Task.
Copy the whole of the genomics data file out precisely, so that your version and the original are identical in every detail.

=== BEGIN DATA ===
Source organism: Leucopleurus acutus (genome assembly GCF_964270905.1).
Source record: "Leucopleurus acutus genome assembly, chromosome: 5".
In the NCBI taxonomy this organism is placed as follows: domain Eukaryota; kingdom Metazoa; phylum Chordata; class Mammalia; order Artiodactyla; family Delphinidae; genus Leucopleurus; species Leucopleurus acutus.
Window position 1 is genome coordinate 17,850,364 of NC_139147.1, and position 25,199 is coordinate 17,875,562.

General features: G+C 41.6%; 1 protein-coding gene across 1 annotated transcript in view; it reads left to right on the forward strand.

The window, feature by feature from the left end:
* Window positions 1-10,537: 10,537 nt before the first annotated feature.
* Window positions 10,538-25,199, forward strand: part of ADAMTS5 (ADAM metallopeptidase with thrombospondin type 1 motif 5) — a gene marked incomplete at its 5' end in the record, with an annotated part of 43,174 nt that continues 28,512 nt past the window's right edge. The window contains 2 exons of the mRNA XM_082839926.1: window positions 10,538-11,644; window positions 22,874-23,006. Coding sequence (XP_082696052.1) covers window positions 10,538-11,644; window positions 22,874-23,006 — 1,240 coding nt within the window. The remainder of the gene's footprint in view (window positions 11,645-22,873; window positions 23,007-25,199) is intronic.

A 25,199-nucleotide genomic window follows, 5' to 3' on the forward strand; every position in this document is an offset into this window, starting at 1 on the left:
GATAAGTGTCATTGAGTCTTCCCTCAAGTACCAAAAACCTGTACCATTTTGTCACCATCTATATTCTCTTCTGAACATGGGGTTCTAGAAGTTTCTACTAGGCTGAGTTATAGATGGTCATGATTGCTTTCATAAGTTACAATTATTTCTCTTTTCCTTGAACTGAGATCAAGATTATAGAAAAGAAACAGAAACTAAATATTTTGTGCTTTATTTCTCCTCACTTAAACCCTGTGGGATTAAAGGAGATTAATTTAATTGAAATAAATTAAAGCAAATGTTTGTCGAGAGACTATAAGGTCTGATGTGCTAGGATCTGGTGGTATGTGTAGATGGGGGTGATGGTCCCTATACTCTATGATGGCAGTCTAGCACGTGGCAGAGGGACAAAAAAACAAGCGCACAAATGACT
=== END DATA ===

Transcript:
Source organism: Leucopleurus acutus (genome assembly GCF_964270905.1).
Source record: "Leucopleurus acutus genome assembly, chromosome: 5".
In the NCBI taxonomy this organism is placed as follows: domain Eukaryota; kingdom Metazoa; phylum Chordata; class Mammalia; order Artiodactyla; family Delphinidae; genus Leucopleurus; species Leucopleurus acutus.
Window position 1 is genome coordinate 17,850,364 of NC_139147.1, and position 25,199 is coordinate 17,875,562.

General features: G+C 41.6%; 1 protein-coding gene across 1 annotated transcript in view; it reads left to right on the forward strand.

The window, feature by feature from the left end:
* Window positions 1-10,537: 10,537 nt before the first annotated feature.
* Window positions 10,538-25,199, forward strand: part of ADAMTS5 (ADAM metallopeptidase with thrombospondin type 1 motif 5) — a gene marked incomplete at its 5' end in the record, with an annotated part of 43,174 nt that continues 28,512 nt past the window's right edge. The window contains 2 exons of the mRNA XM_082839926.1: window positions 10,538-11,644; window positions 22,874-23,006. Coding sequence (XP_082696052.1) covers window positions 10,538-11,644; window positions 22,874-23,006 — 1,240 coding nt within the window. The remainder of the gene's footprint in view (window positions 11,645-22,873; window positions 23,007-25,199) is intronic.

A 25,199-nucleotide genomic window follows, 5' to 3' on the forward strand; every position in this document is an offset into this window, starting at 1 on the left:
GATAAGTGTCATTGAGTCTTCCCTCAAGTACCAAAAACCTGTACCATTTTGTCACCATCTATATTCTCTTCTGAACATGGGGTTCTAGAAGTTTCTACTAGGCTGAGTTATAGATGGTCATGATTGCTTTCATAAGTTACAATTATTTCTCTTTTCCTTGAACTGAGATCAAGATTATAGAAAAGAAACAGAAACTAAATATTTTGTGCTTTATTTCTCCTCACTTAAACCCTGTGGGATTAAAGGAGATTAATTTAATTGAAATAAATTAAAGCAAATGTTTGTCGAGAGACTATAAGGTCTGATGTGCTAGGATCTGGTGGTATGTGTAGATGGGGGTGATGGTCCCTATACTCTATGATGGCAGTCTAGCACGTGGCAGAGGGACAAAAAAACAAGCGCACAAATGACT